'I have so many emotions it's like crazy' - Australian Open champion Angelique Kerber
Australian Open champion Angelique Kerber feels proud after she pulled off a shock victory against Serena Williams to win her first major title.
Kerber defied the odds to win 6-4 3-6 6-4 on Rod Laver Arena and prevent Williams from clinching a record-equalling 22nd grand slam crown.
The German, who will rise to world number two after the tournament, had not reached a major semi-final since 2012 and had never before been past the fourth round in Melbourne.
She produced a superb performance, however, when it really mattered, ousting Williams to seal one of the biggest upsets in tennis history.
"The feeling I have I think it's more proud, proud about my team, my family, my friends," Kerber said.
"They are always believing in me. I'm not the easiest person sometimes. I had also like a few downs where I was not so believing in myself.
"All my families and friends, they believe always in me. They told me, 'Okay, let's go to work and you will do it some day'. That's true what they said actually at the end.
"I'm just happy. I have so many emotions it's like crazy."
Kerber said she had "one leg on the plane home" when she went match point down against Misaki Doi in the opening round but she came back from the brink and now, seven victories later, is the Australian Open champion.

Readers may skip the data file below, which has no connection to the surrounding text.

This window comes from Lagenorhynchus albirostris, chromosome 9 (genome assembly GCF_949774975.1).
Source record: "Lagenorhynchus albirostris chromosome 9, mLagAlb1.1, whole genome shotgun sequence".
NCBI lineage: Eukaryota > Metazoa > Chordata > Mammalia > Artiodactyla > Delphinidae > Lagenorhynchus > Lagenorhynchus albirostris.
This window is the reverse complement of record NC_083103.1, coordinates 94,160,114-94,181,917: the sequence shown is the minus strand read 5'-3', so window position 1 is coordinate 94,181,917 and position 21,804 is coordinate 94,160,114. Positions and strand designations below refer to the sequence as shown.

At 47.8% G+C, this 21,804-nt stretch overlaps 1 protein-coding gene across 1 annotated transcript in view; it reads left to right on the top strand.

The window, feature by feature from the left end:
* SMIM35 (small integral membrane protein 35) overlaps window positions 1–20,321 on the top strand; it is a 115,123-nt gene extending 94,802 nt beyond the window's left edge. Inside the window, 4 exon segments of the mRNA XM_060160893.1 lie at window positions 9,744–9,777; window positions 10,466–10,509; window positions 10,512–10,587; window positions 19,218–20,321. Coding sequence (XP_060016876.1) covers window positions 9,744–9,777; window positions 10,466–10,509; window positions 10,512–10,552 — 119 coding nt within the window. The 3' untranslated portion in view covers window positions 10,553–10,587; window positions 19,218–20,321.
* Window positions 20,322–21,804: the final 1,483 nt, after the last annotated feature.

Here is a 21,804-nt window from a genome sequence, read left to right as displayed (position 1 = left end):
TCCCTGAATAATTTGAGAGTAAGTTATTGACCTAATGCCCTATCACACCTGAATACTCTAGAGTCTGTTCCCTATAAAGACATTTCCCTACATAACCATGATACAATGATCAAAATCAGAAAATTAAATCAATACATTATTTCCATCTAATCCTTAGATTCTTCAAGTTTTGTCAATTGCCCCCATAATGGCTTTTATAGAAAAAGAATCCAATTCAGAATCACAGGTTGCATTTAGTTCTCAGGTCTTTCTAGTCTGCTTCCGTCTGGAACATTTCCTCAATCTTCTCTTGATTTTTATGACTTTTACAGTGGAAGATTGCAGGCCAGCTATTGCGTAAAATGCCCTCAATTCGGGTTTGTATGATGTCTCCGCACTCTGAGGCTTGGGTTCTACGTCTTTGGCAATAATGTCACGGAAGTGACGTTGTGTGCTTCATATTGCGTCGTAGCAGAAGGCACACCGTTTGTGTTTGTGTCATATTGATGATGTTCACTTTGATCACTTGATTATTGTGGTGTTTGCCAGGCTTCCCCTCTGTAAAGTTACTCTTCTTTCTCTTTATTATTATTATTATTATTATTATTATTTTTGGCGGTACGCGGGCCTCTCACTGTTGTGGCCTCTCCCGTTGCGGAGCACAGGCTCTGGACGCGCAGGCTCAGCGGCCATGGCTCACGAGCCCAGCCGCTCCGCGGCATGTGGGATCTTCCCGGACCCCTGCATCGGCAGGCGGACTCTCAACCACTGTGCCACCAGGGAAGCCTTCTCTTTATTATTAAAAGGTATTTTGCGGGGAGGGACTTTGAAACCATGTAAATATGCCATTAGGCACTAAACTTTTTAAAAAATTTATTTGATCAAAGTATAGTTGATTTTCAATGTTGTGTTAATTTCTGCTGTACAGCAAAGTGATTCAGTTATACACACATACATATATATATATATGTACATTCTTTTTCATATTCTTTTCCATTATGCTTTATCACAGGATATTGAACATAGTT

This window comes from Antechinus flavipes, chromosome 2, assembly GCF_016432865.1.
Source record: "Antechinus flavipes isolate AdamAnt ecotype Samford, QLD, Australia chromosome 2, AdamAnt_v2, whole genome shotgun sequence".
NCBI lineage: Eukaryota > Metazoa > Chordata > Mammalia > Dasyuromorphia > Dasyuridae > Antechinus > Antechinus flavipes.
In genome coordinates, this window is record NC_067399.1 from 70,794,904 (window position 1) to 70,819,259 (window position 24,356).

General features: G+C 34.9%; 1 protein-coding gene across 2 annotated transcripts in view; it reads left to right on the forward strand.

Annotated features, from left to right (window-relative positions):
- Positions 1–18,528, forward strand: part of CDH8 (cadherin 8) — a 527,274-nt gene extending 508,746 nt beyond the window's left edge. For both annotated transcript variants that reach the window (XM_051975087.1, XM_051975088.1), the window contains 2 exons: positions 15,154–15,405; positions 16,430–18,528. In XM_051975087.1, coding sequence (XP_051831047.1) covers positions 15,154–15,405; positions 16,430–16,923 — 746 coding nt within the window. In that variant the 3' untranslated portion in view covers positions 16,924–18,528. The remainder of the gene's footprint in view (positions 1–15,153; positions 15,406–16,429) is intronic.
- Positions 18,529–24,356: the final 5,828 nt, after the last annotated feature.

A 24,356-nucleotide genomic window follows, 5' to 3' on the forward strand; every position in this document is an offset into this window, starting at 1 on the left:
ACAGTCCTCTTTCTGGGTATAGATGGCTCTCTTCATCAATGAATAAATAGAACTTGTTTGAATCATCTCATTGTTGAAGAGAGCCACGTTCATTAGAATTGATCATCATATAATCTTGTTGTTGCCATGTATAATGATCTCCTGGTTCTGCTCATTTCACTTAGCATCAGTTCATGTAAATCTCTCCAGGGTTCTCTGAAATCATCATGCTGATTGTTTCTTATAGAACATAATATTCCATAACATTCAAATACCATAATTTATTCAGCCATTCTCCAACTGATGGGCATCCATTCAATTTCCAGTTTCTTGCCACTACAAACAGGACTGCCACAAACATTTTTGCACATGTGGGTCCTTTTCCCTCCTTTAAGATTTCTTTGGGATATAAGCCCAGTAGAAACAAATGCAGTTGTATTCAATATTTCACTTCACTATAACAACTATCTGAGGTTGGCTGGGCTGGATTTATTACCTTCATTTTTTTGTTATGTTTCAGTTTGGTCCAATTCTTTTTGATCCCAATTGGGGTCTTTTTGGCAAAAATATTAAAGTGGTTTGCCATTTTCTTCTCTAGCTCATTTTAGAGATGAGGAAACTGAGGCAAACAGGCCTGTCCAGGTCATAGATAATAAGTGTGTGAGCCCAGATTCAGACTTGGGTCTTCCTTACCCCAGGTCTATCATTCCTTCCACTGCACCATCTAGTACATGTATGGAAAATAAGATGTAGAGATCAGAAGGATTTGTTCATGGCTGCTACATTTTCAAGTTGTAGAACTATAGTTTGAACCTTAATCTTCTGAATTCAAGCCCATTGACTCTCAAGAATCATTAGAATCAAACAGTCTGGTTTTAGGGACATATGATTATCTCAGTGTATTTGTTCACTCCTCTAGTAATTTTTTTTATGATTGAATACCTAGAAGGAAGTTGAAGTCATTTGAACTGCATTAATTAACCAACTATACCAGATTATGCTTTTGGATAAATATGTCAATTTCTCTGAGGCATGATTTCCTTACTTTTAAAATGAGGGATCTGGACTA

"I think after the first round I was like, 'Okay, now I have nothing to lose anymore'. I was playing actually from round to round better," Kerber said.
"For sure I get the second chance here I think in this tournament. I was able to take it.
"I was able to take my second chance and to go for it, to play good matches in these two weeks and win at the end the Australian Open."
Kerber played some brilliant counter-attacking tennis but her opponent was also well below her best.
Williams hit 46 unforced errors - more than double her second highest tally in the tournament - and was broken five times.
The American, however, was gracious in defeat, walking round the net to embrace Kerber after the final point had been won.
"I think Serena's really a champion. She told me after that she's really happy for me and that I really deserved it," Kerber said.
Her win, however, prevents Williams from levelling the women's Open-era record for grand slam titles won, which still belongs to Steffi Graf, Kerber's compatriot and mentor.
Graf has kept in regular contact with Kerber since they hit together last year and the seventh seed admits she was pleased to do her childhood idol a favour.
"I think I helped Steffi right now," Kerber said with a smile.
"Steffi is a champion. She won 22 Grand Slams. That's my first one. I'm really happy about my game I played, about the two weeks. The hard work pays off."
The result also marks a another shock defeat for Williams, who saw her hopes of a calendar grand slam ended at the US Open last year when she lost in the semi-final to Roberta Vinci.
"It's interesting. Every time I walk in this room, everyone expects me to win every single match, every single day of my life," Williams said.
"As much as I would like to be a robot, I'm not. I try to be. But I do the best that I can.
"I try to win every single time I step out there, every single point, but realistically I can't do it. Maybe someone else can, but I wasn't able to do it."